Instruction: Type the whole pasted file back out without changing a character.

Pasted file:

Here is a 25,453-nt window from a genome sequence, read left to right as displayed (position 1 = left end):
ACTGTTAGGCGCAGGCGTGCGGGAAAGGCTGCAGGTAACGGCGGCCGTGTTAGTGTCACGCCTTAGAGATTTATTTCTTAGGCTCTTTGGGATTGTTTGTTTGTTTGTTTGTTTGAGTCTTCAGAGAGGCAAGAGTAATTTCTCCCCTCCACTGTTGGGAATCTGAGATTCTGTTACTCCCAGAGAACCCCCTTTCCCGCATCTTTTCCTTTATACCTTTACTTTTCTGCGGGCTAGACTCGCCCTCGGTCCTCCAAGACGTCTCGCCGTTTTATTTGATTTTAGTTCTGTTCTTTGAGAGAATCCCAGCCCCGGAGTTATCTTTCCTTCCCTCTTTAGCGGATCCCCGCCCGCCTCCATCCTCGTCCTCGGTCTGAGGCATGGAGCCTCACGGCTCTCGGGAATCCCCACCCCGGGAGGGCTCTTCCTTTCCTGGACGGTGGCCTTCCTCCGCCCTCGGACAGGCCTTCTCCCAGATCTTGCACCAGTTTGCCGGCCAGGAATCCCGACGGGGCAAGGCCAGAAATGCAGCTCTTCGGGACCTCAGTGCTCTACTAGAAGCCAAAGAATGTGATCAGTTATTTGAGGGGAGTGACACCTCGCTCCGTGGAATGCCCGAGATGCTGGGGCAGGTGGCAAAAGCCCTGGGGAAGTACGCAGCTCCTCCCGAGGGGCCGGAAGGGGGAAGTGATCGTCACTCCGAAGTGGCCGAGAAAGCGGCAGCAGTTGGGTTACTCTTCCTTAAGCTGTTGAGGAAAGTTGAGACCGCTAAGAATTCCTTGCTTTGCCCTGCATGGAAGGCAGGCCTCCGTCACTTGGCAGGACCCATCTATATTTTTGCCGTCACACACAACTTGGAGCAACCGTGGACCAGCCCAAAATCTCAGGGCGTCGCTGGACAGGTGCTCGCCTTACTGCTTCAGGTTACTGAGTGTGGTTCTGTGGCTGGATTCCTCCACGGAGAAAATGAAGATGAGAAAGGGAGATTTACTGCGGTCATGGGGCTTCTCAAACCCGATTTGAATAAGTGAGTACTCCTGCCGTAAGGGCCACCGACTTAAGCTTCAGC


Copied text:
Here is a 25,453-nt window from a genome sequence, read left to right as displayed (position 1 = left end):
ACTGTTAGGCGCAGGCGTGCGGGAAAGGCTGCAGGTAACGGCGGCCGTGTTAGTGTCACGCCTTAGAGATTTATTTCTTAGGCTCTTTGGGATTGTTTGTTTGTTTGTTTGTTTGAGTCTTCAGAGAGGCAAGAGTAATTTCTCCCCTCCACTGTTGGGAATCTGAGATTCTGTTACTCCCAGAGAACCCCCTTTCCCGCATCTTTTCCTTTATACCTTTACTTTTCTGCGGGCTAGACTCGCCCTCGGTCCTCCAAGACGTCTCGCCGTTTTATTTGATTTTAGTTCTGTTCTTTGAGAGAATCCCAGCCCCGGAGTTATCTTTCCTTCCCTCTTTAGCGGATCCCCGCCCGCCTCCATCCTCGTCCTCGGTCTGAGGCATGGAGCCTCACGGCTCTCGGGAATCCCCACCCCGGGAGGGCTCTTCCTTTCCTGGACGGTGGCCTTCCTCCGCCCTCGGACAGGCCTTCTCCCAGATCTTGCACCAGTTTGCCGGCCAGGAATCCCGACGGGGCAAGGCCAGAAATGCAGCTCTTCGGGACCTCAGTGCTCTACTAGAAGCCAAAGAATGTGATCAGTTATTTGAGGGGAGTGACACCTCGCTCCGTGGAATGCCCGAGATGCTGGGGCAGGTGGCAAAAGCCCTGGGGAAGTACGCAGCTCCTCCCGAGGGGCCGGAAGGGGGAAGTGATCGTCACTCCGAAGTGGCCGAGAAAGCGGCAGCAGTTGGGTTACTCTTCCTTAAGCTGTTGAGGAAAGTTGAGACCGCTAAGAATTCCTTGCTTTGCCCTGCATGGAAGGCAGGCCTCCGTCACTTGGCAGGACCCATCTATATTTTTGCCGTCACACACAACTTGGAGCAACCGTGGACCAGCCCAAAATCTCAGGGCGTCGCTGGACAGGTGCTCGCCTTACTGCTTCAGGTTACTGAGTGTGGTTCTGTGGCTGGATTCCTCCACGGAGAAAATGAAGATGAGAAAGGGAGATTTACTGCGGTCATGGGGCTTCTCAAACCCGATTTGAATAAGTGAGTACTCCTGCCGTAAGGGCCACCGACTTAAGCTTCAGC